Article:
Can soup be made gluten-free?

Yes, it can be. There are a few options.

Gluten-free and vegan tortellini are a bit harder to find. But the Taste Republic brand makes a vegan + GF tortellini that ships to the lower 48 US states and is available at some Whole Foods Markets.

If you’re gluten-free but not vegetarian, there are more gluten-free tortellini or ravioli options that contain dairy, such as maninis.

Also, this soup can absolutely be prepared with regular pasta instead of stuffed pasta! A medium pasta shape, such as orecchiette or conchiglie, will work really well.

In this case, I guess it’s probably most accurate to call the soup minestrone rather than tortellini soup. But it’s not a bad thing, after all. Minestrone is one of the prettiest comfort soups I can think of.

How long will the soup remain?

Once prepared, the tortellini soup will keep in an airtight container in the refrigerator for up to 5 days.

It can be frozen for up to 6 weeks.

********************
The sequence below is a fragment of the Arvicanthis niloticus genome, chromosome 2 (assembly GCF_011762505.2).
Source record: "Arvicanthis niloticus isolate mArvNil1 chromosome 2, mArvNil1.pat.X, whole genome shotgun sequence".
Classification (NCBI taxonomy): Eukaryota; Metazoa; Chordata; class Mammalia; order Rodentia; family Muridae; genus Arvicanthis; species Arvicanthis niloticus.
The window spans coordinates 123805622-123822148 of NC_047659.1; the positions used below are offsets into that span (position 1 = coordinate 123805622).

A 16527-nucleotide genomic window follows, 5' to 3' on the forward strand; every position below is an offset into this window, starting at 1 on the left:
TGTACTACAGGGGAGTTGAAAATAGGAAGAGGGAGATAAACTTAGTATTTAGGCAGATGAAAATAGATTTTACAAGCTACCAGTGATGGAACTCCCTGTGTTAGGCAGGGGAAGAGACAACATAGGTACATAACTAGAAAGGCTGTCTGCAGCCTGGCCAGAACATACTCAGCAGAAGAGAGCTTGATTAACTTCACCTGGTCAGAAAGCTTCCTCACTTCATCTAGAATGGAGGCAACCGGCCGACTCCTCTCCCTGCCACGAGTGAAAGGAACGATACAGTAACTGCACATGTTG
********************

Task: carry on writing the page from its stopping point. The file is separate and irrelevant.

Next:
Vegan week

Embrace the joy of eating homemade meals every day with hearty and healthy recipes Vegan week.

Whether you have three, two or even an hour to spare, Vegan Week will show you how to cook varied, colorful and comforting weekend meals.

More hearty, one-pot soups

Yes, the timing of this post is a bit funny. Spring has sprung, and everywhere I turn, I see recipes for summer fare.

Meanwhile, I’m singing the praises of a big pot of warm soup.

To be honest, though, I can eat soup or any other one-pot meal any time of the year. Especially if pasta is involved.

If this post got you excited for dinner, here are some other options you might like:

And here’s a recipe that keeps me well fed during a busy season.

A round, shallow, white bowl of tomato-based vegan soup with pasta and vegetables rests on a white surface.
Vegan tortellini soup served in a white bowl.  It is served with a silver spoon.

Q Time: 10 minutes

Cooking time: 30 minutes

Total time: 40 minutes

Production: 6 serving